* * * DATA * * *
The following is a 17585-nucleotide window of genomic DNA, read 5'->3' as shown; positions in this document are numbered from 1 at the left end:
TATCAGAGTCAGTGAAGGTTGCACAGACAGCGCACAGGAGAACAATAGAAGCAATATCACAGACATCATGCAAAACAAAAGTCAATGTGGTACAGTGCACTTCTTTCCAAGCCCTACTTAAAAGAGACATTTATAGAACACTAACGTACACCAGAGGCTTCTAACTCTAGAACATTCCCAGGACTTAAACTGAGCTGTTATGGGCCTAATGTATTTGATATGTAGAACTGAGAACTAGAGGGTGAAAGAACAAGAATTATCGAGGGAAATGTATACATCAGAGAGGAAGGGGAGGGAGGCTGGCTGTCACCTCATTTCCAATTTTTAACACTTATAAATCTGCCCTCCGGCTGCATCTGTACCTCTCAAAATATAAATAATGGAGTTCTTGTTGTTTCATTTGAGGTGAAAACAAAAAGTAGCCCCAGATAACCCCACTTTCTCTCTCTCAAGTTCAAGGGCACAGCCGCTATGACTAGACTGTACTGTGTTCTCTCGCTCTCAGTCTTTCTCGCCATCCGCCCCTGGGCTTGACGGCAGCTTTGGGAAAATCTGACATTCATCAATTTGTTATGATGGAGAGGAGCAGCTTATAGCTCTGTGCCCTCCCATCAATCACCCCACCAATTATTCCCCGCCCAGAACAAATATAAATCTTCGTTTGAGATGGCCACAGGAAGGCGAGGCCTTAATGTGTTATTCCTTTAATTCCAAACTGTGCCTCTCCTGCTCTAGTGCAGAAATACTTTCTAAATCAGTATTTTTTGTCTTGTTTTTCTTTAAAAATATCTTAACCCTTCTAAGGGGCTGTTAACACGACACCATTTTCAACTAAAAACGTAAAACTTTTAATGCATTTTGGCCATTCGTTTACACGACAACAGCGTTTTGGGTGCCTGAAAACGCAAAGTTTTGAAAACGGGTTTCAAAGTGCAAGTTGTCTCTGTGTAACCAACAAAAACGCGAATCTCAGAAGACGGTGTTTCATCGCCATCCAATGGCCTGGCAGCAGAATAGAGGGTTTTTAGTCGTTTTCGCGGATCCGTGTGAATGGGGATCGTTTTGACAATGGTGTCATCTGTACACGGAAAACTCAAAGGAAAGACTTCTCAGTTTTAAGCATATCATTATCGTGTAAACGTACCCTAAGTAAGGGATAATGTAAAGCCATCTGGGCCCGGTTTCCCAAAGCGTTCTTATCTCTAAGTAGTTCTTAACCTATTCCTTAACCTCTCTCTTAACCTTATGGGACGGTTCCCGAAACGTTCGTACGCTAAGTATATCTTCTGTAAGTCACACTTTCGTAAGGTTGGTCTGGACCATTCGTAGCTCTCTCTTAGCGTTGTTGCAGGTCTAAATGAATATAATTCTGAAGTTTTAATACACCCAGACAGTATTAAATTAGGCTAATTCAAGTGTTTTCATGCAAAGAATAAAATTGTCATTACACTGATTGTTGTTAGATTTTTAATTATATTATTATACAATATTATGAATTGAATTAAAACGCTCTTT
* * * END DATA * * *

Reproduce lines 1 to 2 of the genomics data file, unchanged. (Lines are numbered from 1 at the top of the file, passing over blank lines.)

The following is a 17585-nucleotide window of genomic DNA, read 5'->3' as shown; positions in this document are numbered from 1 at the left end:
TATCAGAGTCAGTGAAGGTTGCACAGACAGCGCACAGGAGAACAATAGAAGCAATATCACAGACATCATGCAAAACAAAAGTCAATGTGGTACAGTGCACTTCTTTCCAAGCCCTACTTAAAAGAGACATTTATAGAACACTAACGTACACCAGAGGCTTCTAACTCTAGAACATTCCCAGGACTTAAACTGAGCTGTTATGGGCCTAATGTATTTGATATGTAGAACTGAGAACTAGAGGGTGAAAGAACAAGAATTATCGAGGGAAATGTATACATCAGAGAGGAAGGGGAGGGAGGCTGGCTGTCACCTCATTTCCAATTTTTAACACTTATAAATCTGCCCTCCGGCTGCATCTGTACCTCTCAAAATATAAATAATGGAGTTCTTGTTGTTTCATTTGAGGTGAAAACAAAAAGTAGCCCCAGATAACCCCACTTTCTCTCTCTCAAGTTCAAGGGCACAGCCGCTATGACTAGACTGTACTGTGTTCTCTCGCTCTCAGTCTTTCTCGCCATCCGCCCCTGGGCTTGACGGCAGCTTTGGGAAAATCTGACATTCATCAATTTGTTATGATGGAGAGGAGCAGCTTATAGCTCTGTGCCCTCCCATCAATCACCCCACCAATTATTCCCCGCCCAGAACAAATATAAATCTTCGTTTGAGATGGCCACAGGAAGGCGAGGCCTTAATGTGTTATTCCTTTAATTCCAAACTGTGCCTCTCCTGCTCTAGTGCAGAAATACTTTCTAAATCAGTATTTTTTGTCTTGTTTTTCTTTAAAAATATCTTAACCCTTCTAAGGGGCTGTTAACACGACACCATTTTCAACTAAAAACGTAAAACTTTTAATGCATTTTGGCCATTCGTTTACACGACAACAGCGTTTTGGGTGCCTGAAAACGCAAAGTTTTGAAAACGGGTTTCAAAGTGCAAGTTGTCTCTGTGTAACCAACAAAAACGCGAATCTCAGAAGACGGTGTTTCATCGCCATCCAATGGCCTGGCAGCAGAATAGAGGGTTTTTAGTCGTTTTCGCGGATCCGTGTGAATGGGGATCGTTTTGACAATGGTGTCATCTGTACACGGAAAACTCAAAGGAAAGACTTCTCAGTTTTAAGCATATCATTATCGTGTAAACGTACCCTAAGTAAGGGATAATGTAAAGCCATCTGGGCCCGGTTTCCCAAAGCGTTCTTATCTCTAAGTAGTTCTTAACCTATTCCTTAACCTCTCTCTTAACCTTATGGGACGGTTCCCGAAACGTTCGTACGCTAAGTATATCTTCTGTAAGTCACACTTTCGTAAGGTTGGTCTGGACCATTCGTAGCTCTCTCTTAGCGTTGTTGCAGGTCTAAATGAATATAATTCTGAAGTTTTAATACACCCAGACAGTATTAAATTAGGCTAATTCAAGTGTTTTCATGCAAAGAATAAAATTGTCATTACACTGATTGTTGTTAGATTTTTAATTATATTATTATACAATATTATGAATTGAATTAAAACGCTCTTT